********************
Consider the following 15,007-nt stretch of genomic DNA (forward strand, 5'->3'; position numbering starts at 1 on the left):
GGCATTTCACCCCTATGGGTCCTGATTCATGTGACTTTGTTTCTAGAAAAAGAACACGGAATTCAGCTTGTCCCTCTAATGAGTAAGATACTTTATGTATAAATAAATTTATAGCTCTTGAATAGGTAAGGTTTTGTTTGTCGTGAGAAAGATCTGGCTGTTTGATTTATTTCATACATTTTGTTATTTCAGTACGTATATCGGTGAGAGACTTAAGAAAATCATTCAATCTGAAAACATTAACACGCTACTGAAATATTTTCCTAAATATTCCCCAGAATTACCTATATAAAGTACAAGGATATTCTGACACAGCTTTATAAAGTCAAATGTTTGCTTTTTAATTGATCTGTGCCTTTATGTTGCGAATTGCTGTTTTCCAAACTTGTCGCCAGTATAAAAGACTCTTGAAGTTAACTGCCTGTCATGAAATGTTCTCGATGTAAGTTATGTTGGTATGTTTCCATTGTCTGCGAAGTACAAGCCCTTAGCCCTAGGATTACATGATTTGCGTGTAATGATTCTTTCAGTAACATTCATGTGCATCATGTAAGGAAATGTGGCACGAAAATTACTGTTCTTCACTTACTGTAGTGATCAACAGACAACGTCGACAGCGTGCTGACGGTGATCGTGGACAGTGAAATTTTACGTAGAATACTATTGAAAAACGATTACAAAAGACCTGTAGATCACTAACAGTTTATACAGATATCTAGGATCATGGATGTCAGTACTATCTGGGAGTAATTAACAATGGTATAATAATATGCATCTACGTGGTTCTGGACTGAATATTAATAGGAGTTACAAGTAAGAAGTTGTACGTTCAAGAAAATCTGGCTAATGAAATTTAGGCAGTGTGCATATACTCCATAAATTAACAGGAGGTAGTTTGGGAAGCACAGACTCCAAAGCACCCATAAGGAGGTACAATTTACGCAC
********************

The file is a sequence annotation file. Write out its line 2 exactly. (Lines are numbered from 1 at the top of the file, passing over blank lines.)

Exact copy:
GGCATTTCACCCCTATGGGTCCTGATTCATGTGACTTTGTTTCTAGAAAAAGAACACGGAATTCAGCTTGTCCCTCTAATGAGTAAGATACTTTATGTATAAATAAATTTATAGCTCTTGAATAGGTAAGGTTTTGTTTGTCGTGAGAAAGATCTGGCTGTTTGATTTATTTCATACATTTTGTTATTTCAGTACGTATATCGGTGAGAGACTTAAGAAAATCATTCAATCTGAAAACATTAACACGCTACTGAAATATTTTCCTAAATATTCCCCAGAATTACCTATATAAAGTACAAGGATATTCTGACACAGCTTTATAAAGTCAAATGTTTGCTTTTTAATTGATCTGTGCCTTTATGTTGCGAATTGCTGTTTTCCAAACTTGTCGCCAGTATAAAAGACTCTTGAAGTTAACTGCCTGTCATGAAATGTTCTCGATGTAAGTTATGTTGGTATGTTTCCATTGTCTGCGAAGTACAAGCCCTTAGCCCTAGGATTACATGATTTGCGTGTAATGATTCTTTCAGTAACATTCATGTGCATCATGTAAGGAAATGTGGCACGAAAATTACTGTTCTTCACTTACTGTAGTGATCAACAGACAACGTCGACAGCGTGCTGACGGTGATCGTGGACAGTGAAATTTTACGTAGAATACTATTGAAAAACGATTACAAAAGACCTGTAGATCACTAACAGTTTATACAGATATCTAGGATCATGGATGTCAGTACTATCTGGGAGTAATTAACAATGGTATAATAATATGCATCTACGTGGTTCTGGACTGAATATTAATAGGAGTTACAAGTAAGAAGTTGTACGTTCAAGAAAATCTGGCTAATGAAATTTAGGCAGTGTGCATATACTCCATAAATTAACAGGAGGTAGTTTGGGAAGCACAGACTCCAAAGCACCCATAAGGAGGTACAATTTACGCAC